But if you can tolerate the appearances -- I've grown to like them myself -- then take out your earplugs and listen. You'll hear a message that is not always capital-H Humanist, but is decidedly humanistic: People of goodwill need to look past their disagreements about metaphysics and start fixing the world -- where fixing means creating the conditions for human happiness and fulfillment here and now, not preparing our invisible souls for some higher happiness after death. The world's many scriptures are read for inspiration, not for authoritative pronouncements, so a UU discussion doesn't end when someone quotes the Bible. Prayer is a community meditation on human needs and desires, not a request for supernatural favors. Science's description of the physical world is accepted, and while UUs may at times be skeptical about whether technology is creating a Heaven or a Hell for us, they completely understand and sympathize with the scientist's desire to solve whatever earthly mysteries might be solvable. Unlike Bluebeard's castle, a UU universe has no locked rooms.


Before you say "sign me up," though, you need to consider the continuing drift of recent decades. There was a moment in the 1960s or 70s when Unitarian Universalism might have become an unofficial Church of Humanism. Humanism was clearly the dominant philosophy and all forms of traditional religion were in retreat. Many UUs felt that their centuries-long evolutionary journey was done now: They had shaken off the barnacles of orthodox Christianity and had arrived at Humanism.

Many still feel that way, but the community as a whole has gone in a different direction. Particularly among the ministry, there is a trend to view traditional religion not as an encrustation to be shaken off, but as a resource to be mined. The solid shore of Humanism is largely taken for granted, but from that shore many 21st-century UUs dive back into religion, to see what can be salvaged: community-building rituals, teaching stories, techniques of personal transformation, invocations of awe and wonder, and so on.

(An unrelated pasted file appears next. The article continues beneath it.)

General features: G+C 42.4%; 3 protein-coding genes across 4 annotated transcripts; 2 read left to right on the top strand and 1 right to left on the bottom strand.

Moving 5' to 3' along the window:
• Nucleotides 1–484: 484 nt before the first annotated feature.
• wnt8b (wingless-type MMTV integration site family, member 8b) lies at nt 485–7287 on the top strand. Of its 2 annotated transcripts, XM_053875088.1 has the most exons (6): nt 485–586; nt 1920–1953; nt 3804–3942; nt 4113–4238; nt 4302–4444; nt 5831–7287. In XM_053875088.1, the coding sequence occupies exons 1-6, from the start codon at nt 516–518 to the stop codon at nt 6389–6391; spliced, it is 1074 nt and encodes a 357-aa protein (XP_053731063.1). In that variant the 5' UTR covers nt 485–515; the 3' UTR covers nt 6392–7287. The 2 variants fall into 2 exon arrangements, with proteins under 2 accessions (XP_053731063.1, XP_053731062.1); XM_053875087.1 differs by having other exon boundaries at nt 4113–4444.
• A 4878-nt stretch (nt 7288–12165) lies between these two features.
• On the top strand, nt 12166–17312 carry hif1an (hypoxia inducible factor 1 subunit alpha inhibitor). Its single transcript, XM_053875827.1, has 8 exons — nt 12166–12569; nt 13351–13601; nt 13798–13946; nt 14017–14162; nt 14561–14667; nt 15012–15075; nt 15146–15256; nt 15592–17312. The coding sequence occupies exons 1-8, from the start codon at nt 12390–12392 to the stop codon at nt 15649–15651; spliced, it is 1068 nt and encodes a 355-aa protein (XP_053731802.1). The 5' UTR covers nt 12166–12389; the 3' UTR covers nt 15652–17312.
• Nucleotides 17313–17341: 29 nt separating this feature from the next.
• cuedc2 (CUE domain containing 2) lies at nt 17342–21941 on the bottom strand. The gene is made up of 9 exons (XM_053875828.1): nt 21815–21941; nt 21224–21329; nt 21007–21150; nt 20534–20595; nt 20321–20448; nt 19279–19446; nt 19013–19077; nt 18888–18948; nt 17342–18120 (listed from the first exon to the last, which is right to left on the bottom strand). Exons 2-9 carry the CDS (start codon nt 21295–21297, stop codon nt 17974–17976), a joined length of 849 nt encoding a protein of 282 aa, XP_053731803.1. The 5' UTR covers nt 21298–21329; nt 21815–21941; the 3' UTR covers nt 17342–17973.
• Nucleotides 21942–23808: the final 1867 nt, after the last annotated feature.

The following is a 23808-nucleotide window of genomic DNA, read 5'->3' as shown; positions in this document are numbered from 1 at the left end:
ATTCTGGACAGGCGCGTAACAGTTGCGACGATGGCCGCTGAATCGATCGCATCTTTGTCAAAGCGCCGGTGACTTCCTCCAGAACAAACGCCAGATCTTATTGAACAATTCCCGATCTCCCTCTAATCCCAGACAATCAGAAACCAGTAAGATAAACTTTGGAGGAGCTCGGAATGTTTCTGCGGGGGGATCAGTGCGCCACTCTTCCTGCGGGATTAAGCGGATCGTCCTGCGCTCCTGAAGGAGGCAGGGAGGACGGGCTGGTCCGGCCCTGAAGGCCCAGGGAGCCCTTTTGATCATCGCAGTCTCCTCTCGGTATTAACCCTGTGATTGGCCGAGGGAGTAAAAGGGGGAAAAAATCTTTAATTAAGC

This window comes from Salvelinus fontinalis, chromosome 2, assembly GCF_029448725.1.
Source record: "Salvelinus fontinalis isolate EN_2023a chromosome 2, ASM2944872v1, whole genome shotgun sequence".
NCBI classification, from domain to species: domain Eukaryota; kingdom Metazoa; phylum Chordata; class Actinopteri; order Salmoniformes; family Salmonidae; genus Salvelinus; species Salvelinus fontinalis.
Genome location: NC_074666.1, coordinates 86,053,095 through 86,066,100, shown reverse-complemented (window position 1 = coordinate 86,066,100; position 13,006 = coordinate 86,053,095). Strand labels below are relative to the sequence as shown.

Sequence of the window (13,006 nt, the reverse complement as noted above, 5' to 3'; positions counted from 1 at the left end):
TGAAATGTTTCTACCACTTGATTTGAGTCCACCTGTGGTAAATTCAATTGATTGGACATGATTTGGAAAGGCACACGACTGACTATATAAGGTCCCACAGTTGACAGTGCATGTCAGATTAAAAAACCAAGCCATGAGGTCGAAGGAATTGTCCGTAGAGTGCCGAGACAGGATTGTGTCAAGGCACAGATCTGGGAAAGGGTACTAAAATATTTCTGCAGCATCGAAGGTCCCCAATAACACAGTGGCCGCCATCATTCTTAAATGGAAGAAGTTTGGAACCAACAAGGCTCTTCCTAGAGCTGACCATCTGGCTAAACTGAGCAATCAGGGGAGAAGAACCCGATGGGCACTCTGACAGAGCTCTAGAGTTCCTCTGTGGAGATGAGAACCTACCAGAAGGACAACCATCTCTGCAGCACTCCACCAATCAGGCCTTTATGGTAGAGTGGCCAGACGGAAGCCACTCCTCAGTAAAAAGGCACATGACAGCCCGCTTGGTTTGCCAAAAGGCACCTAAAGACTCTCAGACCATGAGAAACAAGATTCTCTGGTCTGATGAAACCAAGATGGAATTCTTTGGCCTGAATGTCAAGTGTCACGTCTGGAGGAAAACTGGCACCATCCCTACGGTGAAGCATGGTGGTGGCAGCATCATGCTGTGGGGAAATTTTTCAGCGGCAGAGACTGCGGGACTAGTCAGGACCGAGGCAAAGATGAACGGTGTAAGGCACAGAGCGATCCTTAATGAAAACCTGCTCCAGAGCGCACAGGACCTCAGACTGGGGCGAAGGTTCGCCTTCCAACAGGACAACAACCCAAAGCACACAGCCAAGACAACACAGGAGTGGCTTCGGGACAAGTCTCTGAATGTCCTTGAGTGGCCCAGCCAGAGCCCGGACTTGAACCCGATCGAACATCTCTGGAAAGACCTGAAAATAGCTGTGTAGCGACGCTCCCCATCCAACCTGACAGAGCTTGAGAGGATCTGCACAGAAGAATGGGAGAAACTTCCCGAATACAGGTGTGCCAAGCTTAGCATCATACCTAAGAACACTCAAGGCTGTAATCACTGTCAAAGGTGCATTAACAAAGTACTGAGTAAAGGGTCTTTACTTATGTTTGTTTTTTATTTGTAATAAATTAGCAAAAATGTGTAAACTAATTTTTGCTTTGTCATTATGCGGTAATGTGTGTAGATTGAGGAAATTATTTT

And so, religious words that once seemed to be on their way out -- worship, prayer, God, holy, sacred, salvation, divine, and many others -- are on the upswing again. If you tap on those words, if you ask what UUs are trying to get at by using them, chances are you'll hear an explanation largely compatible with an underlying Humanism. But if you view the words themselves as the carriers of a dangerous infection, you'll find today's UU churches to be unhygienic environments.  

Finally, UU congregations are tolerant to a fault. Literally anyone can show up at a UU church, believing any kind of craziness, and will not be told to go away. (In fact, if you take it on yourself to tell someone he or she doesn't belong, you are the one who is likely to be reprimanded.) If you mingle at the coffee hour after the Sunday service, you may run into astrologers, crystal gazers, faith healers, and new-agers of all varieties. They won't be anywhere close to the majority and most of them don't stay more than a few months. But if one such encounter ruins your whole week, you won't be a happy camper.

In short, if you are allergic to the appearances and words of traditional religion, Unitarian Universalism is not for you. If you are looking for a community of pure and unadulterated Humanism, you won't find it at a UU church.

But if you want to be accepted for the Humanist you are, without any fudging or hypocrisy, you can have that. If you want allies in the struggle to make the world a better place, you can find them. If you are stimulated by diverse points of view and enjoy engaging people who frame the world differently (but not too differently),  a UU church is a good place to meet them.

If you came to my church, you'd be welcome. You might be happy there, or you might not. Only you can judge.

Thursday, May 05, 2016

The Holiday of Rising Energy

presented at the Unitarian Church of Quincy, Illinois on May 1, 2016

Opening Words

The opening words are from Camelot:

It’s May! It’s May!

The lusty month of May. 

That lovely month when everyone goes blissfully astray.

It’s here! It’s here!

That shocking time of year.

When tons of wicked little thoughts merrily appear.

It’s May! It’s May!

The month of great dismay.

When all the world is brimming with fun,

Wholesome or un.

It’s mad! It’s gay!

A libelous display!

Those dreary vows that everyone takes,

Everyone breaks.

Everyone makes divine mistakes

In the lusty month of May.

Responsive Reading

(by Henry David Thoreau)

Why should we live in such a hurry and waste of life?

We are determined to be starved before we are hungry.

I wish to live deliberately, to front only the essential facts of life.

I wish to learn what life has to teach, and not, when I come to die, discover that I have not lived.

I do not wish to live what is not life, living is so dear.

Nor do I wish to practice resignation, unless it is quite necessary.

I wish to live deep and suck out all the marrow of life. 

I want to cut a broad swath, to drive life into a corner, and reduce it to its lowest terms.